Pendulum HealthCare Development Corporation and DeMarco & Associates play an active role in the managed care industry through presentations, seminars, writing projects, articles published in leading managed care industry publications, committee participation and membership in associations. Follow the links below to learn more about Pendulum HealthCare Development Corporation and DeMarco & Associates' role in the ongoing dialogue and information exchange in managed care.
Authored by William J. DeMarco, president and CEO of Pendulum HealthCare Development Corporation and DeMarco & Associates
Published by CBC Press
Available on Amazon.com. Price: $69.95Cat. #: K10654
ISBN 10: 1439812888
Publication Date: July 30th, 2011
Number of Pages: 300
Published by McGraw Hill
Now available from the author or on Amazon.com
Published by McGraw Hill
Available on Amazon.com
Part of the HFMA Healthcare Financial Management Series and endorsed by The IPA Association of America, this book addresses the recent introduction of new Medicare product options, such as PSO, PPO and medical savings account plans, and explores the implications and opportunities now present for IPAs who are currently, or plan to be providing services to Medicare beneficiaries.
DeMarco & Associates and Pendulum HealthCare Development Corporation works with other leading-edge organizations such as InterStudy to collaborate on monographs or contribute chapters to books on relevant and timely managed care topics.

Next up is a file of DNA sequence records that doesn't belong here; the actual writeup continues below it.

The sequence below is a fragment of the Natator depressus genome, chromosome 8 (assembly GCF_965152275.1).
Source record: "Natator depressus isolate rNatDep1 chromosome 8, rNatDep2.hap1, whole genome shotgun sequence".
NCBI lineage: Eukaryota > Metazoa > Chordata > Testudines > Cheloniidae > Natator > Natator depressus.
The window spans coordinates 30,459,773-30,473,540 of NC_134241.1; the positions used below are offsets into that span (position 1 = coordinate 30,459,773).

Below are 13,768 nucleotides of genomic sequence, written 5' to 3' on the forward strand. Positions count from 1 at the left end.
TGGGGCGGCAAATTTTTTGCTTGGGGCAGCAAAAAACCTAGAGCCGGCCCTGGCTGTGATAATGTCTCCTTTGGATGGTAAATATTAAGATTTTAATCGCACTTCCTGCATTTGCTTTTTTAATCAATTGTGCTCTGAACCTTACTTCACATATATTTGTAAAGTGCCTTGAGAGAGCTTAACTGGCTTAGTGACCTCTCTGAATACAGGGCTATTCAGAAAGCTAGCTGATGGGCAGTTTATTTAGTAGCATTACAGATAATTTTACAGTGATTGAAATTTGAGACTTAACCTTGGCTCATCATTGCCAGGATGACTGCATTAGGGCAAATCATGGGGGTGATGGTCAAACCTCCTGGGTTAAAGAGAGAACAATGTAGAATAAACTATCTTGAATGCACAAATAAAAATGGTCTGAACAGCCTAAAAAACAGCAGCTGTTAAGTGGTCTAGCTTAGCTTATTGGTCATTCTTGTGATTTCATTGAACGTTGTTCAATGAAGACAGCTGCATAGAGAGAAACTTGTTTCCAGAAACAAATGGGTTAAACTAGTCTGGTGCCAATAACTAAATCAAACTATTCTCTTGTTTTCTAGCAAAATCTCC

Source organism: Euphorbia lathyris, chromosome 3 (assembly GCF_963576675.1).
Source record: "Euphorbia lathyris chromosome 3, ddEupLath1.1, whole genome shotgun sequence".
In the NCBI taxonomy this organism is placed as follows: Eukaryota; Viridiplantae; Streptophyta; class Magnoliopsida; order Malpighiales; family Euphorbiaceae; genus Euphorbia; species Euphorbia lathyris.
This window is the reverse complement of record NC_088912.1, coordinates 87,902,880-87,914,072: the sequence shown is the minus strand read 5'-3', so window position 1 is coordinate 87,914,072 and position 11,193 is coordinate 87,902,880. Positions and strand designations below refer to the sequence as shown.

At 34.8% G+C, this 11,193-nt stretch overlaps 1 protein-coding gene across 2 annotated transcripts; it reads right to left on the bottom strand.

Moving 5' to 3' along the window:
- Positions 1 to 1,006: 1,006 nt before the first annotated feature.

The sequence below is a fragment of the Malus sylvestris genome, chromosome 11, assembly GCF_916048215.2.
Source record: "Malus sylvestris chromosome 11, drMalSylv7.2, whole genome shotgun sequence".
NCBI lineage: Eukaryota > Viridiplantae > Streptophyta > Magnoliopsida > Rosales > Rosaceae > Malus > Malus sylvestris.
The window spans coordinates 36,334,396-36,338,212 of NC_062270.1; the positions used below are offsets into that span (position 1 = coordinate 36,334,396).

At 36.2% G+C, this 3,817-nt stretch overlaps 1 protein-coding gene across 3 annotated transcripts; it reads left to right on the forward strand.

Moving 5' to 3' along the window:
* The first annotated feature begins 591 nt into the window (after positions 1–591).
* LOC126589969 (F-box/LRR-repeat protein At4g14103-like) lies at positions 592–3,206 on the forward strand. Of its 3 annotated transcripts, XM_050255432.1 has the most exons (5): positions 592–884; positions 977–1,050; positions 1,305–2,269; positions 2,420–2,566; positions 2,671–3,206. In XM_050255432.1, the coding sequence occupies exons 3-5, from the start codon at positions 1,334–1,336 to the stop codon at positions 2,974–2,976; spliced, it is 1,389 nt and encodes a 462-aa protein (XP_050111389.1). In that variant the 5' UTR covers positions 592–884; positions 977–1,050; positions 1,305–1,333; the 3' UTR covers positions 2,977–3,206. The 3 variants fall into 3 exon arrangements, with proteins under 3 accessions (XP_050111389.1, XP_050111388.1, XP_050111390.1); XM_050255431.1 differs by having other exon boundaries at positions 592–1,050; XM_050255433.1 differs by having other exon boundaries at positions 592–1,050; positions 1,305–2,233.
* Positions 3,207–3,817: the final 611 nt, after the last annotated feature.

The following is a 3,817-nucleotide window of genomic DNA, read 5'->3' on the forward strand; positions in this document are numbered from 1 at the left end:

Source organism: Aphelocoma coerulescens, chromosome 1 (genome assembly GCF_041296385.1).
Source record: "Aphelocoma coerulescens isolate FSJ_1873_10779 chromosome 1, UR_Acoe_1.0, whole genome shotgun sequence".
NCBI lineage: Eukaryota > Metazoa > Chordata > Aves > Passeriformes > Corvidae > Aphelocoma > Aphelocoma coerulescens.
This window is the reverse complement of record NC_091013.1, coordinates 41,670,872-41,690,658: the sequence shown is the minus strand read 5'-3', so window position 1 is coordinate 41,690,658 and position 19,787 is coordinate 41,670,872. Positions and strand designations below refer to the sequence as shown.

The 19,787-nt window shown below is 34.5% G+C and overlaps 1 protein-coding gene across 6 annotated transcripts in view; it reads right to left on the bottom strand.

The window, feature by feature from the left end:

"Capitation: Tools, Trends, Traps and Techniques." Chapter 10. Medicare: Capitation Under Risk, published by Practice Management Information Corporation, 1998.
"Integrating the Practice of Medicine: A Decision Maker's Guide to Organizing and Managing Physician Services." Chapter 19. The Management Services Organization Industry, published by American Hospital Publishing, 1997.
InterStudy, Managed Care Pathways Series: "Medicare Strategy" a monograph authored by William J. DeMarco, President and CEO, DeMarco & Associates with a foreword by Dr. Paul M. Ellwood, President, Jackson Hole Group.
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- Category: Uncategorised
Pendulum HealthCare Development Corporation
2990 North Perryville Road
Rockford, Illinois 61107